The Pacific Northwest’s Bonneville Power Administration has started pushing excess power to homes and a local Nippon Paper Industries mill as its wind farms are regularly creating more power than it can handle.
BPA is paying for the pilot program in which domestic water heaters and space heaters can be centrally controlled to use up the excess power. However, the agency would need to harness thousands of homes’ heating appliances to use up the superfluous energy, so it has also turned to Nippon for an industrial-sized solution to the problem, the New York Times reports.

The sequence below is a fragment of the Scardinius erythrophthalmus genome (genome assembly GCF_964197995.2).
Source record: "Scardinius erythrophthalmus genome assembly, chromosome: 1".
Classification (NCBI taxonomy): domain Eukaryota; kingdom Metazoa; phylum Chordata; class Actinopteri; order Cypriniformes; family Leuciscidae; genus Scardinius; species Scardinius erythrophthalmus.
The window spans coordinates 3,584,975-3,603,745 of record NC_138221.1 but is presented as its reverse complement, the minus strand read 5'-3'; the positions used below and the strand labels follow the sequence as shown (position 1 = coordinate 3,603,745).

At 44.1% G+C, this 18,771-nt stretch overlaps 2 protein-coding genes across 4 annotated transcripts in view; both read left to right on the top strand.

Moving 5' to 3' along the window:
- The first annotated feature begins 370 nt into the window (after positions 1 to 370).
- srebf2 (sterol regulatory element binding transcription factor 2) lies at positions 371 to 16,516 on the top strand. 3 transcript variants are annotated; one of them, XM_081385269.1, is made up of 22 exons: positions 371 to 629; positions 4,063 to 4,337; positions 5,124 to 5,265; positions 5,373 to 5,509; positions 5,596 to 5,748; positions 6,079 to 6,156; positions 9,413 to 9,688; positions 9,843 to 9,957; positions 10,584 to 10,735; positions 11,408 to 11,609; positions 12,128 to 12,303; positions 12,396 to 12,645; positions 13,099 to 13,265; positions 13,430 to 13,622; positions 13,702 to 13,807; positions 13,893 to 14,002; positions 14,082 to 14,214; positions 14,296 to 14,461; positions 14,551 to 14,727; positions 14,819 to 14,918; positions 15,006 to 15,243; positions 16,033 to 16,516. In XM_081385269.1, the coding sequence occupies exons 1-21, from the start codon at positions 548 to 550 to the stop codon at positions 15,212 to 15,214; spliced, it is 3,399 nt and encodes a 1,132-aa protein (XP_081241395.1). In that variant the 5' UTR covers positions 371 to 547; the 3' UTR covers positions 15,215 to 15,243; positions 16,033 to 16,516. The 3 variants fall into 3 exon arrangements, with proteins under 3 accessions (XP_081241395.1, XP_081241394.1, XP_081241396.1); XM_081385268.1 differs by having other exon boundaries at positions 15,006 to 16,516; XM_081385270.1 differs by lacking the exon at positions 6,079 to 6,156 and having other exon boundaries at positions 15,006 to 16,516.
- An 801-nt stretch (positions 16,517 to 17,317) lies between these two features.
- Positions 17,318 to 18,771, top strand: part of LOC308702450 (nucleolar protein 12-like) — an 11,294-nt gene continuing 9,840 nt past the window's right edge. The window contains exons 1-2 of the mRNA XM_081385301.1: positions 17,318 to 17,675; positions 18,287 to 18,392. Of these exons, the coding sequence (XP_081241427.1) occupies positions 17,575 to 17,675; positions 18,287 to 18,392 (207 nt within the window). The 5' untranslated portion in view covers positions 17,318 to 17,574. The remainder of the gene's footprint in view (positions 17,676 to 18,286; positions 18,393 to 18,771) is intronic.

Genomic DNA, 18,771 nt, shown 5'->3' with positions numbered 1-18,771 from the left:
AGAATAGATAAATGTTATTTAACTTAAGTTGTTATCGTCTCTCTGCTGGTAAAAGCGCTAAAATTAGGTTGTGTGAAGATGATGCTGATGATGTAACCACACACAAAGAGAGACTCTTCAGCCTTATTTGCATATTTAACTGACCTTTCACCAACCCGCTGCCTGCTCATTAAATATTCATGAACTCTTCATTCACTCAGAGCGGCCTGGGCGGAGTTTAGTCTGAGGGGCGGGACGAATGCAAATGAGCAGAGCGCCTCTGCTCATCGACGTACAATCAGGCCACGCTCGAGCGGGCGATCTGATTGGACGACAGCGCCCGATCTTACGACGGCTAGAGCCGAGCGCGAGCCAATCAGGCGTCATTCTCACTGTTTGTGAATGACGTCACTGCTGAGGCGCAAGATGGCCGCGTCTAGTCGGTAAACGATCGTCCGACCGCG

One of the paper mill’s biggest consumers of energy is its pulping machine. The Port Angeles, Wash., plant generally runs this machine at its most energy-efficient, rather than its fastest, speed, meaning that their is regularly the potential to use more energy and pulp paper at a faster rate – a win-win situation for BPA and Nippon.
The average load of the mill, which makes paper for telephone books, is 53 MW – roughly 1,000 times that of a standard home, according to the Times. But the Nippon plant has the capacity to handle 73 MW, the paper reports.
“A phone call could come and say, ‘We have a problem for 24 hours — can you use more energy?’“ Harold S. Norlund, the mill manager, told the Times.